One year until the election: Liberal Democrats

One year until the election: Liberal Democrats

Geoff Duggan

Geoff Duggan

For Nick Clegg and the Lib Dems the next year will represent a very delicate (and difficult) balancing act. They will want to do everything possible to distinguish themselves as an independent party without inadvertently closing the door to potential future allies, be it Tory or Labour.

The first part of this strategy will see the Lib Dems ‘shouting from the rooftops’ about their successes in government – from the raising of the income tax threshold to the pupil premium – but also about what they had stopped the Tories from doing – such as inheritance tax cuts and the so-called snoopers’ charter.

We will also see a more vocal distancing between the two coalition partners. This will mean more stage-managed spats or ‘playfights’ as they are increasingly known but also the inevitable unplanned scrap when the gloves are off. And herein lies the need for balance. The Lib Dems need to do everything they can to portray themselves as distinct from, and not puppets of, the Tories without damaging the relationship or moving too far in the other direction.

Behind the scenes senior Lib Dems – including Danny Alexander, David Laws, Lynne Featherstone, Baroness Brinton and Steve Webb – will be preparing for the very real chance of another hung parliament and the prospect of forming a government alongside Labour or the Tories. With both parties instinctively hostile to a coalition, this is no easy task.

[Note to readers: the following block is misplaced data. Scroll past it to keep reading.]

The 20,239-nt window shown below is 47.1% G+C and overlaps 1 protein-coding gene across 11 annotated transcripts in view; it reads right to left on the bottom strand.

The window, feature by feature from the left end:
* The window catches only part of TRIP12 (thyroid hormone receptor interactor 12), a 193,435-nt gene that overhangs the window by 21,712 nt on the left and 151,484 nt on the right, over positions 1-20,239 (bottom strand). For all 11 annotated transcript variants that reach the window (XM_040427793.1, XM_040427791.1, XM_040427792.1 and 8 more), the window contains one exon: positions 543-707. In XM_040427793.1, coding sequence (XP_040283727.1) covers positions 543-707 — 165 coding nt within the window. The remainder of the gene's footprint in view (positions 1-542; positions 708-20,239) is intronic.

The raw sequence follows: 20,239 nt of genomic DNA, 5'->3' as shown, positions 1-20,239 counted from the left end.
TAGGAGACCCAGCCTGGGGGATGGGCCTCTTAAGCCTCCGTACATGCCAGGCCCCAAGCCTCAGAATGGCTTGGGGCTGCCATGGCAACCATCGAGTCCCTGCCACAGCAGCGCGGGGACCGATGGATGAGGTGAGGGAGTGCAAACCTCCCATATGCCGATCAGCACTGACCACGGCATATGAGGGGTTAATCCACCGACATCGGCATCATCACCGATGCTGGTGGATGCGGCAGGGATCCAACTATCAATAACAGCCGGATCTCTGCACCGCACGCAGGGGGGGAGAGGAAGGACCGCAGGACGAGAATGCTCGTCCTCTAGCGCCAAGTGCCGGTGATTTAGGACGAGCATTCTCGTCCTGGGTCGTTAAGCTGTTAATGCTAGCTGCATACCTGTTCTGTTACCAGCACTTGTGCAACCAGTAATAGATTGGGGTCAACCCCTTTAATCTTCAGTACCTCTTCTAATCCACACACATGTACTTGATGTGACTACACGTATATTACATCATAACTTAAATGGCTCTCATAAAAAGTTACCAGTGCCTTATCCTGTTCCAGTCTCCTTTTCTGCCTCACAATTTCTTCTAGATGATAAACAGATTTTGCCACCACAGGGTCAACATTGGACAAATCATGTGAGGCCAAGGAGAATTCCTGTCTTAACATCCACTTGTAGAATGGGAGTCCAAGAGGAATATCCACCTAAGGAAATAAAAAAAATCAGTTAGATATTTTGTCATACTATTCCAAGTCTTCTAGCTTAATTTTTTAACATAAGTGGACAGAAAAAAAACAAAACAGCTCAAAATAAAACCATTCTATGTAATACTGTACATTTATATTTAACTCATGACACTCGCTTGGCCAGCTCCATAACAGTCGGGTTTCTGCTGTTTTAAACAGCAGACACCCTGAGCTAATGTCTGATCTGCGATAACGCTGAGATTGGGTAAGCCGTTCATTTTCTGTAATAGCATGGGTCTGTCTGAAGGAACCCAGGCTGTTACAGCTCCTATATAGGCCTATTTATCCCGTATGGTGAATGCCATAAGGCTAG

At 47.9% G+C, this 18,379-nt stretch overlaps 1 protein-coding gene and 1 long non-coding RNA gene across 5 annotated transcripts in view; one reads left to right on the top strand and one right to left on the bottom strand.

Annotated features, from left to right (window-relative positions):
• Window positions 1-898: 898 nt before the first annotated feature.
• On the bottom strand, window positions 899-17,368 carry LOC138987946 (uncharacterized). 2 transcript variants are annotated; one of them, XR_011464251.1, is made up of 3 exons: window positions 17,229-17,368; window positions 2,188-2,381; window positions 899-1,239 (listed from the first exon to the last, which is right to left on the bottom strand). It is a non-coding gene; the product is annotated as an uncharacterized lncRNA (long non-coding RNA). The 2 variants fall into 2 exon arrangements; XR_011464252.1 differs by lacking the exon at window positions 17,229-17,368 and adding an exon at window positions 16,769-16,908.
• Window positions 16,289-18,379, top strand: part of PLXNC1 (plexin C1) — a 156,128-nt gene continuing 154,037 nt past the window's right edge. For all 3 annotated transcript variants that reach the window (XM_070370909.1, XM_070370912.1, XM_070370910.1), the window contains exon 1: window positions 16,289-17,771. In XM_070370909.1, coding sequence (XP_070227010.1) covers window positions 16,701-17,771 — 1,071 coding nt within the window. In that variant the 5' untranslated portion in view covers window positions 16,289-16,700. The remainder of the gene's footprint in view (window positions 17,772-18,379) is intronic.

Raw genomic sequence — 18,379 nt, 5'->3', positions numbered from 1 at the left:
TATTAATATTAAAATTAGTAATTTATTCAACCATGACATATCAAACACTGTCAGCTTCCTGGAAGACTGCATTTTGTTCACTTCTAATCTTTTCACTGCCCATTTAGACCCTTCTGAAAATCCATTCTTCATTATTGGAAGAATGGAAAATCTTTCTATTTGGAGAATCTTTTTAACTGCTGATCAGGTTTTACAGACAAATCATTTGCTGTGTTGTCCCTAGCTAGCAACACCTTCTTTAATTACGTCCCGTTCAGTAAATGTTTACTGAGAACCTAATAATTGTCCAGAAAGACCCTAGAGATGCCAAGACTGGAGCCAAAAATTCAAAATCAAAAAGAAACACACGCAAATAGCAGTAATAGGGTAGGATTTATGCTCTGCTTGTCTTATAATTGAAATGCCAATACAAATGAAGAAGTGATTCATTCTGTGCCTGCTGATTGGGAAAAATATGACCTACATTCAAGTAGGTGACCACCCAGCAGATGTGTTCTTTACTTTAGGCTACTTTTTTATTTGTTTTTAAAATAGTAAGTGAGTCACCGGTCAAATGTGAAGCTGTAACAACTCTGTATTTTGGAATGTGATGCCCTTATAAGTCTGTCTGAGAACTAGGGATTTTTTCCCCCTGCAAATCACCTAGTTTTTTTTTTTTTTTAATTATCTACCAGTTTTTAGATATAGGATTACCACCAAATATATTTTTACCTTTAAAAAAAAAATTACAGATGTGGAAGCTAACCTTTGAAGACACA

Following the inevitable kicking in this month’s European elections some Lib Dems, particularly those on the left, will call for the party to leave the coalition to prevent its distinctive message being drowned out. Yet as a number of commentators have pointed out, Lib Dems have most invested in showing that coalitions can work and that the experiment is worth repeating after 2015.

The Lib Dem leadership is well aware of this. It was a key message in Nick Clegg’s speech at last year’s Lib Dem party conference. As the BBC’s James Lansdale distilled it:

“People said coalition would be rubbish. We have proved them wrong. Lib Dems can handle government. We are fixing the economy. Give us another go to finish the job. We can work with either the Tories or Labour – the choice is up to voters. Lib Dems in coalition would keep either party on the straight and narrow. Coalition is better than one party government.”

In forming government with the Tories the Lib Dems have sacrificed the protest votes that bolstered the party during opposition.  But in doing so they have proved their credentials as coalition partner capable of making difficult decisions and of delivering results. If Clegg and his party can get this message out and without upsetting potential future coalition partners (too much), there may yet be cause for celebration next May.

Prediction: With the economy improving Labour have a hill to climb in convincing the electorate that they can do a better job than the Tories. This points to another hung parliament and lengthy coalition negotiations. Either way, come 8 May 2015 the Lib Dems WILL still exist (!).